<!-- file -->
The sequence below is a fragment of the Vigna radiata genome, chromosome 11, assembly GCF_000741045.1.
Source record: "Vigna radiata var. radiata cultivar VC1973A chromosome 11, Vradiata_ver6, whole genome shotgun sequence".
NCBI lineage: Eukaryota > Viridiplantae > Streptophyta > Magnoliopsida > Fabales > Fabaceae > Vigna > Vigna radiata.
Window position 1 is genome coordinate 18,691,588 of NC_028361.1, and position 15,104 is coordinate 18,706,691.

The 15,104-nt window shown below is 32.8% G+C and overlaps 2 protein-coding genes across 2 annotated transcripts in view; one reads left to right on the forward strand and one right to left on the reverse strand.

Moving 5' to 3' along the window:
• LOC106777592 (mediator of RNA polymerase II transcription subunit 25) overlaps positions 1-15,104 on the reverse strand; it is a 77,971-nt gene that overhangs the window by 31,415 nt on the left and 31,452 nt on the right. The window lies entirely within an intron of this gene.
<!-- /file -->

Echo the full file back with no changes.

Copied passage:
The sequence below is a fragment of the Vigna radiata genome, chromosome 11, assembly GCF_000741045.1.
Source record: "Vigna radiata var. radiata cultivar VC1973A chromosome 11, Vradiata_ver6, whole genome shotgun sequence".
NCBI lineage: Eukaryota > Viridiplantae > Streptophyta > Magnoliopsida > Fabales > Fabaceae > Vigna > Vigna radiata.
Window position 1 is genome coordinate 18,691,588 of NC_028361.1, and position 15,104 is coordinate 18,706,691.

The 15,104-nt window shown below is 32.8% G+C and overlaps 2 protein-coding genes across 2 annotated transcripts in view; one reads left to right on the forward strand and one right to left on the reverse strand.

Moving 5' to 3' along the window:
• LOC106777592 (mediator of RNA polymerase II transcription subunit 25) overlaps positions 1-15,104 on the reverse strand; it is a 77,971-nt gene that overhangs the window by 31,415 nt on the left and 31,452 nt on the right. The window lies entirely within an intron of this gene.